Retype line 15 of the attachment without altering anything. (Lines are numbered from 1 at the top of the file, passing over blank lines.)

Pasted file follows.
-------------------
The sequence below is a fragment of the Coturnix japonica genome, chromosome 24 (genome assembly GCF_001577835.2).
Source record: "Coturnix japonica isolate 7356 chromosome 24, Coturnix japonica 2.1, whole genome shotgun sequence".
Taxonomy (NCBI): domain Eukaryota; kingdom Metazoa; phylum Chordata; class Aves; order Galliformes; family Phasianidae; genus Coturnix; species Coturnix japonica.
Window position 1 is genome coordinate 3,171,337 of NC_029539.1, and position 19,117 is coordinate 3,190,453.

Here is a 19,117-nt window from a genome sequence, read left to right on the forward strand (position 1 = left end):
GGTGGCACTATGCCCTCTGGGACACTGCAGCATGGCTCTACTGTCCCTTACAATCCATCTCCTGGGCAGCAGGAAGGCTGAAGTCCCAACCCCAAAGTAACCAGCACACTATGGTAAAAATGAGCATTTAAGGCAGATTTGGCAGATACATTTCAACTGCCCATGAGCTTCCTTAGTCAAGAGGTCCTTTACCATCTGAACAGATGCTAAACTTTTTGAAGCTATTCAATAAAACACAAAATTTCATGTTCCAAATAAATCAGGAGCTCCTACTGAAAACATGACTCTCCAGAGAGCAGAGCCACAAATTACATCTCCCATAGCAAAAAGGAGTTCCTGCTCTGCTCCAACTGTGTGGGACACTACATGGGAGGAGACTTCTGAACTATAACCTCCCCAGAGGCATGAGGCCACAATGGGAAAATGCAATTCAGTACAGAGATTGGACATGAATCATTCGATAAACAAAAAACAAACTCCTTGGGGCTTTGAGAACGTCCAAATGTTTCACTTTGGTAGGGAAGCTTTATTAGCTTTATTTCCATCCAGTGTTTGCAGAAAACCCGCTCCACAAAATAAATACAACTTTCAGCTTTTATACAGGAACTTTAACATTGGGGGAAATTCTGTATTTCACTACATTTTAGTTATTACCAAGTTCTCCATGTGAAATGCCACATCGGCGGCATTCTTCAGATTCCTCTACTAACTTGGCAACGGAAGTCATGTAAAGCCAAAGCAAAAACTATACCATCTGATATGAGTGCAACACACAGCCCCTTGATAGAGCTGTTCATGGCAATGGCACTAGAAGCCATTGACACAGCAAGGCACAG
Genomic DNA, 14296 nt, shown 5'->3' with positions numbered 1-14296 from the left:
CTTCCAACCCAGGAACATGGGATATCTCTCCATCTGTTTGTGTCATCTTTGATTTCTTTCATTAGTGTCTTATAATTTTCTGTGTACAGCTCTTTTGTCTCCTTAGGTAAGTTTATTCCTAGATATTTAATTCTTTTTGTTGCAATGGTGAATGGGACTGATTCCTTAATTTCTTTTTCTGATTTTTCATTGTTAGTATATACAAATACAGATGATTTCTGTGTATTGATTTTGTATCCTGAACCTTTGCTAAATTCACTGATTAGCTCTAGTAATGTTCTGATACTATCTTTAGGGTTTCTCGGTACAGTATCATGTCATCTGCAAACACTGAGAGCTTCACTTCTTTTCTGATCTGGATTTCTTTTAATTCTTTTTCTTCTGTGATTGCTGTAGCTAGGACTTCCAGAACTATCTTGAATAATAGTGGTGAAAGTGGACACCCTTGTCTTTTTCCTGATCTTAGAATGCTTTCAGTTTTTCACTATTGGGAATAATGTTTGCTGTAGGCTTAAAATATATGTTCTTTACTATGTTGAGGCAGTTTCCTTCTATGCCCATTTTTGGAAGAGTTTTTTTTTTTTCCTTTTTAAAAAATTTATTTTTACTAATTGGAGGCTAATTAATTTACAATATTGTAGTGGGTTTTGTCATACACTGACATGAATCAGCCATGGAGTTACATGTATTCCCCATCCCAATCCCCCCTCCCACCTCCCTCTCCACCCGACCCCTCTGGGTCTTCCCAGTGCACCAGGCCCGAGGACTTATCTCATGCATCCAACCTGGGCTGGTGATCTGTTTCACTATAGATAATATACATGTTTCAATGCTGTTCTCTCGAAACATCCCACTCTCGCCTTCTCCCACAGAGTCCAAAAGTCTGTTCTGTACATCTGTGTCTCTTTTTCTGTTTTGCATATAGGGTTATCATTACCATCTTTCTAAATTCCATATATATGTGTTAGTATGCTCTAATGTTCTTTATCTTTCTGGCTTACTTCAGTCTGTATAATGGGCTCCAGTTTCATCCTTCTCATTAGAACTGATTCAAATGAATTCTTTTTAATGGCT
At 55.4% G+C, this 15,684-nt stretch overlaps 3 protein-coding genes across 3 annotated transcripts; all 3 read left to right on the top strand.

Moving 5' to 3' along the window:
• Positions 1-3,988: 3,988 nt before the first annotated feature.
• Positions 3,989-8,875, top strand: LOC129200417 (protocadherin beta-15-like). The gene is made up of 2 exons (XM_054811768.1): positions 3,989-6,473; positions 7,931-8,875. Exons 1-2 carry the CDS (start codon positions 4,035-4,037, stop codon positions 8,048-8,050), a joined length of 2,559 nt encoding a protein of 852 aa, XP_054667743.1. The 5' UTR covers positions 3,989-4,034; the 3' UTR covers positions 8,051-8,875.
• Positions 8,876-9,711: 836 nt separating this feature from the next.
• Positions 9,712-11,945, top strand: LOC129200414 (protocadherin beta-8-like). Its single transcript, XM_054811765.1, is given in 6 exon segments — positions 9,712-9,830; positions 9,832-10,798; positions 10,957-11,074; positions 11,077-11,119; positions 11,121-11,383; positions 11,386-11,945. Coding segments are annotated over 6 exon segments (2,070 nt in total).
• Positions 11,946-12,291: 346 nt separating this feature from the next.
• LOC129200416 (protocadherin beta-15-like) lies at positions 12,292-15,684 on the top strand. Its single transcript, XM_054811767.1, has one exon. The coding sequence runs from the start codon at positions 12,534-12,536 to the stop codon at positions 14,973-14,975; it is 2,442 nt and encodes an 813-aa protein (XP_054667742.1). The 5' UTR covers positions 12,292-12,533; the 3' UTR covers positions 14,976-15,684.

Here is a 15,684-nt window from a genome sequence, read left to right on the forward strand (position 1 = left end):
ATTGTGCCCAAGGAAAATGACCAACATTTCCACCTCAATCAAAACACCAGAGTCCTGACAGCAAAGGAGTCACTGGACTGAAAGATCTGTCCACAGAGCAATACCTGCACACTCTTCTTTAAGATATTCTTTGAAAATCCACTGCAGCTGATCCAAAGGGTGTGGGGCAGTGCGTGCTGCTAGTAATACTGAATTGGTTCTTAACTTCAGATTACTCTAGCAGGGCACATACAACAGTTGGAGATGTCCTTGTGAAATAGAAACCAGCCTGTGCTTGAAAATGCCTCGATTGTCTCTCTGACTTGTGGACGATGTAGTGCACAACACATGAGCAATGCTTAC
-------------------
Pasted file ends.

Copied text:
• Positions 11,946-12,291: 346 nt separating this feature from the next.